41B-l6NKWgL._AA160_2.The Deception of Livvy Higgs by Donna Morrissey. I also have a signed copy of  Donna’s book . For two traumatic days, Livvy Higgs is besieged by a series of small heart attacks while the ghost of her younger self leads her back through a past devastated by lies and secrets. The story opens in Halifax in 2009, travels back to the French Shore of Newfoundland during the mid-thirties and the heyday of the Maritime shipping industry, makes its way to wartorn Halifax during the battle of the Atlantic in World War II, then leaps ahead to the bedside of the elder Livvy. Caught between a troubled past, and her present and worsening living conditions, Livvy is forced to pick apart the lies and secrets told by her greedy, prideful father, Durwin Higgs, who judges her a failure, and her formidable Grandmother Creed, who has mysteriously aligned herself with Livvy”s father, despite their mutual hatred. Tending to Livvy during her illness is her young next-door neighbor  Gen, a single mother and social-work student. Overnight, a violent scene embroils the two in each other”s lives in a manner that will entwine them forever. In The Deception of Livvy Higgs, the inimitable Morrissey has written a powerful tale, the Stone Angel of the East Coast.

Virgin cure3.The Virgin Cure by Ami MacKay  Set on the streets of Lower Manhattan in 1871, The Virgin Cure is the story of Moth, a girl abandoned by her father and raised by a mother telling fortunes to the city’s desperate women. One summer night, twelve-year-old Moth is pulled from her bed and sold as a servant to a finely dressed woman. It is this betrayal suffered at the hands of her own mother that changes her life forever. Knowing that her mother is so close while she is locked away in servitude, Moth bides her time until she can escape, only to find her old home deserted and her mother gone without a trace. Moth must struggle to survive alone in the murky world of the Bowery, a wild and lawless enclave filled with thieves, beggars, sideshow freaks, and prostitutes. She eventually meets Miss Everett, the proprietress of an “Infant School,” a brothel that caters to gentlemen who pay dearly for “willing and clean” companions—desirable young virgins like Moth. Moth also finds friendship with Dr. Sadie, a female physician struggling against the powerful forces of injustice, who teaches Moth to question and observe the world around her. The doctor hopes to protect Moth from falling prey to a terrible myth known as the “virgin cure”—the tragic belief that deflowering a “fresh maid” can cleanse the blood and heal men afflicted with syphilis—that has destroyed the lives of other Bowery girls. Ignored by society, unprotected by the law, Moth dreams of independence. But there’s a high price to pay for freedom, and no one knows that better than a girl from Chrystie Street.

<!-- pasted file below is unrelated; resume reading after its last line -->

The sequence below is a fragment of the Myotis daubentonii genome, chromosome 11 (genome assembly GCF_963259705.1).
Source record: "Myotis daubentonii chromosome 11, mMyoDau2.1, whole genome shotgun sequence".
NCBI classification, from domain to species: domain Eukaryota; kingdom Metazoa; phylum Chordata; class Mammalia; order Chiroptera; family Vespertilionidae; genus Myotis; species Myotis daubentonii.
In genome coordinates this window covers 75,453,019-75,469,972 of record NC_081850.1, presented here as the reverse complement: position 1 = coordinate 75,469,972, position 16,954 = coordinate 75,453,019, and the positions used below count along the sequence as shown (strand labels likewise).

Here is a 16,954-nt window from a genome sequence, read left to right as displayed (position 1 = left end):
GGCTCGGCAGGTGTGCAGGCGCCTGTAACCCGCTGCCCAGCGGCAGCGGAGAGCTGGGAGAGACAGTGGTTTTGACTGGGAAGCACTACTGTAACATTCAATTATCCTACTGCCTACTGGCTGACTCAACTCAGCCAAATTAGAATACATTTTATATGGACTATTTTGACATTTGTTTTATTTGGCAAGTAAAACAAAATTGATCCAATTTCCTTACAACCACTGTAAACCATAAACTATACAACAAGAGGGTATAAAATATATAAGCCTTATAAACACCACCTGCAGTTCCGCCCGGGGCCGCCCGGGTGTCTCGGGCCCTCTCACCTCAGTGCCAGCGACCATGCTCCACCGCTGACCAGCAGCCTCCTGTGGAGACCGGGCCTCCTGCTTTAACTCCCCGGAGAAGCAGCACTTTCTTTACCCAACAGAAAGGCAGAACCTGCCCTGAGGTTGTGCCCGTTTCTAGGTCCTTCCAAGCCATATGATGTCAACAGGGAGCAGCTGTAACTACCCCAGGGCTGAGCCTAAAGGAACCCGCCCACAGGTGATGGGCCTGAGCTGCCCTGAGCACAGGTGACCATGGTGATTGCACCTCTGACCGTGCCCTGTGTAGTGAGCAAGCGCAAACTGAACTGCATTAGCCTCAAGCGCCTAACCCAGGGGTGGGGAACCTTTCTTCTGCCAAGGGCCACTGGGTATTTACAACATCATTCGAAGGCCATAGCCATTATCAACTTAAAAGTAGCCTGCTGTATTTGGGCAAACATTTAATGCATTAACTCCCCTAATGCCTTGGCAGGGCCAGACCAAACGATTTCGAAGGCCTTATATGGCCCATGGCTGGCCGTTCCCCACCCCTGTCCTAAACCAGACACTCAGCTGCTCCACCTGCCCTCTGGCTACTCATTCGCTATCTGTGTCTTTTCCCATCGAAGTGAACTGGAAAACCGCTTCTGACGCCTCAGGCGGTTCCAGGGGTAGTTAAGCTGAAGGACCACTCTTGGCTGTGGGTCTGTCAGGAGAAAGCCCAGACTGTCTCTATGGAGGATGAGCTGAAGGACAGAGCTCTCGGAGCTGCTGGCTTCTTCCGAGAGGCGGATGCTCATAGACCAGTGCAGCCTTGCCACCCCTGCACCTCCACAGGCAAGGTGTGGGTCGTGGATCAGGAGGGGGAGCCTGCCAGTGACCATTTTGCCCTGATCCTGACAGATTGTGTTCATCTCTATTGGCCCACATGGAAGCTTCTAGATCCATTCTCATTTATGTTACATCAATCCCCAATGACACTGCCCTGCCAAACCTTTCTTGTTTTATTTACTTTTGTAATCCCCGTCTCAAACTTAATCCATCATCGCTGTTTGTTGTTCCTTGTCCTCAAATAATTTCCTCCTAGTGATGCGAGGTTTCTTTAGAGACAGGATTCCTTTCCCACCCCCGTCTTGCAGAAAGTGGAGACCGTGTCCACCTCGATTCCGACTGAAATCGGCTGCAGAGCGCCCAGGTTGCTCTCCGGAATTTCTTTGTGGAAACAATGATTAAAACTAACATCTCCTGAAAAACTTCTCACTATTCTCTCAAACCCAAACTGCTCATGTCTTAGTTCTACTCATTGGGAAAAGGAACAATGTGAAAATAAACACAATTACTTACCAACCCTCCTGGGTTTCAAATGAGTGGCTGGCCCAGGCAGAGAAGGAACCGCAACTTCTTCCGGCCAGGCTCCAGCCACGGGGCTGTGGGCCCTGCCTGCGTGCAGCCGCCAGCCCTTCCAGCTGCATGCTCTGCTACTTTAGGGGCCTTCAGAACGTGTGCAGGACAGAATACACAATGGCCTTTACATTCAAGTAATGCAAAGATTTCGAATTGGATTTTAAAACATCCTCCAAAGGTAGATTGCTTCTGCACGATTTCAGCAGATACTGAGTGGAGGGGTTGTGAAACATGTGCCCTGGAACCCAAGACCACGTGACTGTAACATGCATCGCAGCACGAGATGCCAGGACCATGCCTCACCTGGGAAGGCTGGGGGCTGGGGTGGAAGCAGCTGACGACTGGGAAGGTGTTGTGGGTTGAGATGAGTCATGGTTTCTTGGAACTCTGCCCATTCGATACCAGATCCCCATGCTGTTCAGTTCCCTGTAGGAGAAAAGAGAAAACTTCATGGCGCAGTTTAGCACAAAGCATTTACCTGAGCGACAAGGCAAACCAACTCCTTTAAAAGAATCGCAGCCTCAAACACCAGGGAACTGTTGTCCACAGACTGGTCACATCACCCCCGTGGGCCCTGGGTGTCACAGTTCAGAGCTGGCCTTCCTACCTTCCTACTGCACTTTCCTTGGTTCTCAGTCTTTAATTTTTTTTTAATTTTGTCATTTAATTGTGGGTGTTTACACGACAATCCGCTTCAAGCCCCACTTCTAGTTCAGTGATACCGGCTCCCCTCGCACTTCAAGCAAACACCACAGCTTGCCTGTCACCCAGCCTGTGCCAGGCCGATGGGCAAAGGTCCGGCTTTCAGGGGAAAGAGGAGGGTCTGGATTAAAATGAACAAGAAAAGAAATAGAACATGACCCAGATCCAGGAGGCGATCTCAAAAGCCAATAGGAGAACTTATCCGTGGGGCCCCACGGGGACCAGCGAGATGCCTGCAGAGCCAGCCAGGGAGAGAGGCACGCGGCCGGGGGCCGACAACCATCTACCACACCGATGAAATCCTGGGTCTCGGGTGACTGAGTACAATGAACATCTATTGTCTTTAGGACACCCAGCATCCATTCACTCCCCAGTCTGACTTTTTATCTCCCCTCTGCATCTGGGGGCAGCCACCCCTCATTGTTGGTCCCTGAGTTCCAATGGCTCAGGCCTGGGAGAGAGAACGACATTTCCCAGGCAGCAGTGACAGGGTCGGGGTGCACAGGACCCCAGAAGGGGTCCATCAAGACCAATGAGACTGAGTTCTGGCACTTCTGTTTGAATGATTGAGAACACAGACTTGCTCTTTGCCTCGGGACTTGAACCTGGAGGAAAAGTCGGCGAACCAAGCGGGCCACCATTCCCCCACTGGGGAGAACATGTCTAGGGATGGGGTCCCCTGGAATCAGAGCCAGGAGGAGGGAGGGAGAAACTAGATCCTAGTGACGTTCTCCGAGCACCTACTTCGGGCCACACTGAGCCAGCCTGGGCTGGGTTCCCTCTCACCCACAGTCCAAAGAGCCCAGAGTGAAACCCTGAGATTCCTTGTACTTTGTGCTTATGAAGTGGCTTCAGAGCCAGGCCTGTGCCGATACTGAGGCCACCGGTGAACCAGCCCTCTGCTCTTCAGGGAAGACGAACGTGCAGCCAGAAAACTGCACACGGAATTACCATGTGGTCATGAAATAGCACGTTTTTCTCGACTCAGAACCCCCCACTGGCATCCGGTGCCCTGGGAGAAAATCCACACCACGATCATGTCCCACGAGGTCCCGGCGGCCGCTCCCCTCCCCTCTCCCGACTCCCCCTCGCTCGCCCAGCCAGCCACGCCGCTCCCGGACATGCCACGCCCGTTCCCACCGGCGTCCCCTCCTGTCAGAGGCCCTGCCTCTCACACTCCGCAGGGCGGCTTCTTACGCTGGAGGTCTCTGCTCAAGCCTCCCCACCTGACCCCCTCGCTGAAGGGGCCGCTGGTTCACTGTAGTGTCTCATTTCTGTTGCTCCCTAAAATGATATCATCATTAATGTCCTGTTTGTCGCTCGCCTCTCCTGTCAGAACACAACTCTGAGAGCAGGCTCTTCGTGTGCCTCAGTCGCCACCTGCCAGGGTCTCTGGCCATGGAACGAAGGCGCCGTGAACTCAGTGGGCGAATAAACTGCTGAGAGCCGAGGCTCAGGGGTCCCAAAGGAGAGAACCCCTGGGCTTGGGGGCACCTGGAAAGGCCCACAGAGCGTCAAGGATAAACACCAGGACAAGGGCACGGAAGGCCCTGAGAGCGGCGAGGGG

4.Nova Scotia: Life Near Water by Diane Lynn McGyver . So you all know I’m a littl partial to the short story, having penned  few in my day.anthology01 Life Near Water is a collection of short stories that transports readers to locations across Nova Scotia and on a short vacation to the coastal waters of Newfoundland. McGyver’s love for the sea shines in The Ocean Between Them, and her keen interest in genealogy and history plays interesting rolls in The Man Who Reads Obituaries, Dancing in the Shine and War on His Shore. McGyver’s quick wit takes centre stage in Miss Tuttle’s Lemon Tarts where neighbours bond over a cup of tea. Mutated Blood Lines beams readers into the future to a time when high water levels transform Nova Scotia into an island. Nova Scotia – Life Near Water is McGyver’s first anthology. For information about where you can order this book click HERE

510MRkqaUiL._SL500_AA300_5. Kiss the Joy as it Flies by Sheree Fitch. Oh yes, this beloved children’s writer also writes for adults. Panic-stricken by the news that she needs exploratory surgery, forty-eight-year-old Mercy Beth Fanjoy drafts a monumental to-do list and sets about putting her messy life in order. But tidying up the edge of her life means the past comes rushing back to haunt her and the present keeps throwing up more to-dos. Between fits of weeping and laughter, ranting and bliss, Mercy must contemplate the meaning of life in the face of her own death. In a week filled with the riot of an entire life, nothing turns out the way she expected.

 

Again, I’ll ask for any suggestions you might have to add to my list. My hope is that these two posts will encourage you to check out these books and to think about supporting the local authors in your area. Many of us talk about “buying local” it’s only natural that it should apply to books!